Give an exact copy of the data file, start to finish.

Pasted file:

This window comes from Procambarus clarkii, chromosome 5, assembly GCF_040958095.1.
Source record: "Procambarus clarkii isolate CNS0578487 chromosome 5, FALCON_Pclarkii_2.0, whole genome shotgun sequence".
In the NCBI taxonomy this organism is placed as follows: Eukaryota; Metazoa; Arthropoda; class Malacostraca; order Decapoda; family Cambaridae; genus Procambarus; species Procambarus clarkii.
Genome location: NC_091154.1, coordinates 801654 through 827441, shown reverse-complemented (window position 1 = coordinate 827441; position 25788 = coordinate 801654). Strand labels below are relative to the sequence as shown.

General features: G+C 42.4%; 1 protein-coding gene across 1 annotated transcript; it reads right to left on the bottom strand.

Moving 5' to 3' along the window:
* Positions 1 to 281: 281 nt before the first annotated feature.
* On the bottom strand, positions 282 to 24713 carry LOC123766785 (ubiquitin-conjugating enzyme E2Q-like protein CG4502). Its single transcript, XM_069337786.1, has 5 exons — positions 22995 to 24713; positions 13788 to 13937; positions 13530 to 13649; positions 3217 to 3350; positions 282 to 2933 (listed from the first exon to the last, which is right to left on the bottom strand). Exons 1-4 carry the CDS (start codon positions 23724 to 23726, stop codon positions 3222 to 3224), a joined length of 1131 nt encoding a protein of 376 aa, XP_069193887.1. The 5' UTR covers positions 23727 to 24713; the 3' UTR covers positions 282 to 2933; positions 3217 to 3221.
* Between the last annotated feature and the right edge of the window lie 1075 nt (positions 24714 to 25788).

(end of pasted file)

This window comes from Procambarus clarkii, chromosome 5, assembly GCF_040958095.1.
Source record: "Procambarus clarkii isolate CNS0578487 chromosome 5, FALCON_Pclarkii_2.0, whole genome shotgun sequence".
In the NCBI taxonomy this organism is placed as follows: Eukaryota; Metazoa; Arthropoda; class Malacostraca; order Decapoda; family Cambaridae; genus Procambarus; species Procambarus clarkii.
Genome location: NC_091154.1, coordinates 801654 through 827441, shown reverse-complemented (window position 1 = coordinate 827441; position 25788 = coordinate 801654). Strand labels below are relative to the sequence as shown.

General features: G+C 42.4%; 1 protein-coding gene across 1 annotated transcript; it reads right to left on the bottom strand.

Moving 5' to 3' along the window:
* Positions 1 to 281: 281 nt before the first annotated feature.
* On the bottom strand, positions 282 to 24713 carry LOC123766785 (ubiquitin-conjugating enzyme E2Q-like protein CG4502). Its single transcript, XM_069337786.1, has 5 exons — positions 22995 to 24713; positions 13788 to 13937; positions 13530 to 13649; positions 3217 to 3350; positions 282 to 2933 (listed from the first exon to the last, which is right to left on the bottom strand). Exons 1-4 carry the CDS (start codon positions 23724 to 23726, stop codon positions 3222 to 3224), a joined length of 1131 nt encoding a protein of 376 aa, XP_069193887.1. The 5' UTR covers positions 23727 to 24713; the 3' UTR covers positions 282 to 2933; positions 3217 to 3221.
* Between the last annotated feature and the right edge of the window lie 1075 nt (positions 24714 to 25788).